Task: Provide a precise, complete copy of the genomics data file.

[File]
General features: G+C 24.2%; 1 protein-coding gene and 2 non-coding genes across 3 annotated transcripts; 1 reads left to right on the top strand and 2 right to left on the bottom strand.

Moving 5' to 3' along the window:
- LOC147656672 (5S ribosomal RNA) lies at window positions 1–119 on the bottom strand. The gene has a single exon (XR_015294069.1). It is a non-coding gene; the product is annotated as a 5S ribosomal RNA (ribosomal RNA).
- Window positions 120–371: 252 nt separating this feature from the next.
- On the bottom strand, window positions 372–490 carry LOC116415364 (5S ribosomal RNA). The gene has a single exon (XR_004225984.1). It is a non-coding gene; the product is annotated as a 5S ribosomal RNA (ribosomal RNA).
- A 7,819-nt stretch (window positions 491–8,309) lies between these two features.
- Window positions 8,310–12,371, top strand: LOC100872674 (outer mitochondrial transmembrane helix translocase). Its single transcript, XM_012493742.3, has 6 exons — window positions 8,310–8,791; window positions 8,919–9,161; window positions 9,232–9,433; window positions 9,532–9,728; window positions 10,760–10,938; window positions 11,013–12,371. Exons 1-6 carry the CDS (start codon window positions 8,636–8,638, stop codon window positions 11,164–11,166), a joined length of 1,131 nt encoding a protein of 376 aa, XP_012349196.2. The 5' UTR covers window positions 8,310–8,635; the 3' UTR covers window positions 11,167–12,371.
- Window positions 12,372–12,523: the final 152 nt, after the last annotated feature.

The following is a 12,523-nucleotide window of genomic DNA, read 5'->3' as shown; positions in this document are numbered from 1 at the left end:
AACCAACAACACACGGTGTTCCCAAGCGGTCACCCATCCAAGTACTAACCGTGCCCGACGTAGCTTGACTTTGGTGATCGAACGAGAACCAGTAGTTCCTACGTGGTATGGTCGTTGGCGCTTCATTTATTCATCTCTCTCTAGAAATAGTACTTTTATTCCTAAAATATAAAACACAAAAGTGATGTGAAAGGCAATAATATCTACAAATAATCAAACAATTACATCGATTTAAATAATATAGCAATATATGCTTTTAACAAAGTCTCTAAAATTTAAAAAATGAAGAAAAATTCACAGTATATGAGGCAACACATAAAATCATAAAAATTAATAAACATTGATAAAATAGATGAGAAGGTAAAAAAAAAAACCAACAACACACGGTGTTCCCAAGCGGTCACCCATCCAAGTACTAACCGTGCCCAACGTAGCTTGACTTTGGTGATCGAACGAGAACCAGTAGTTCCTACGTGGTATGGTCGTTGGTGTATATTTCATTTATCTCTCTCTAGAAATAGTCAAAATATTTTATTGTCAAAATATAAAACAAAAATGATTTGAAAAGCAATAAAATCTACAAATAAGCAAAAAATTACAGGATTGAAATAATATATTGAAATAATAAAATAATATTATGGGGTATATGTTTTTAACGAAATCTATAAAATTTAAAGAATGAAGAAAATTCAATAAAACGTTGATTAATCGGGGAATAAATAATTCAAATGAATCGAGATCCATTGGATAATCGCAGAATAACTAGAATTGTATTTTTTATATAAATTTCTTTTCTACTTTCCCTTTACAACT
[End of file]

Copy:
General features: G+C 24.2%; 1 protein-coding gene and 2 non-coding genes across 3 annotated transcripts; 1 reads left to right on the top strand and 2 right to left on the bottom strand.

Moving 5' to 3' along the window:
- LOC147656672 (5S ribosomal RNA) lies at window positions 1–119 on the bottom strand. The gene has a single exon (XR_015294069.1). It is a non-coding gene; the product is annotated as a 5S ribosomal RNA (ribosomal RNA).
- Window positions 120–371: 252 nt separating this feature from the next.
- On the bottom strand, window positions 372–490 carry LOC116415364 (5S ribosomal RNA). The gene has a single exon (XR_004225984.1). It is a non-coding gene; the product is annotated as a 5S ribosomal RNA (ribosomal RNA).
- A 7,819-nt stretch (window positions 491–8,309) lies between these two features.
- Window positions 8,310–12,371, top strand: LOC100872674 (outer mitochondrial transmembrane helix translocase). Its single transcript, XM_012493742.3, has 6 exons — window positions 8,310–8,791; window positions 8,919–9,161; window positions 9,232–9,433; window positions 9,532–9,728; window positions 10,760–10,938; window positions 11,013–12,371. Exons 1-6 carry the CDS (start codon window positions 8,636–8,638, stop codon window positions 11,164–11,166), a joined length of 1,131 nt encoding a protein of 376 aa, XP_012349196.2. The 5' UTR covers window positions 8,310–8,635; the 3' UTR covers window positions 11,167–12,371.
- Window positions 12,372–12,523: the final 152 nt, after the last annotated feature.

The following is a 12,523-nucleotide window of genomic DNA, read 5'->3' as shown; positions in this document are numbered from 1 at the left end:
AACCAACAACACACGGTGTTCCCAAGCGGTCACCCATCCAAGTACTAACCGTGCCCGACGTAGCTTGACTTTGGTGATCGAACGAGAACCAGTAGTTCCTACGTGGTATGGTCGTTGGCGCTTCATTTATTCATCTCTCTCTAGAAATAGTACTTTTATTCCTAAAATATAAAACACAAAAGTGATGTGAAAGGCAATAATATCTACAAATAATCAAACAATTACATCGATTTAAATAATATAGCAATATATGCTTTTAACAAAGTCTCTAAAATTTAAAAAATGAAGAAAAATTCACAGTATATGAGGCAACACATAAAATCATAAAAATTAATAAACATTGATAAAATAGATGAGAAGGTAAAAAAAAAAACCAACAACACACGGTGTTCCCAAGCGGTCACCCATCCAAGTACTAACCGTGCCCAACGTAGCTTGACTTTGGTGATCGAACGAGAACCAGTAGTTCCTACGTGGTATGGTCGTTGGTGTATATTTCATTTATCTCTCTCTAGAAATAGTCAAAATATTTTATTGTCAAAATATAAAACAAAAATGATTTGAAAAGCAATAAAATCTACAAATAAGCAAAAAATTACAGGATTGAAATAATATATTGAAATAATAAAATAATATTATGGGGTATATGTTTTTAACGAAATCTATAAAATTTAAAGAATGAAGAAAATTCAATAAAACGTTGATTAATCGGGGAATAAATAATTCAAATGAATCGAGATCCATTGGATAATCGCAGAATAACTAGAATTGTATTTTTTATATAAATTTCTTTTCTACTTTCCCTTTACAACT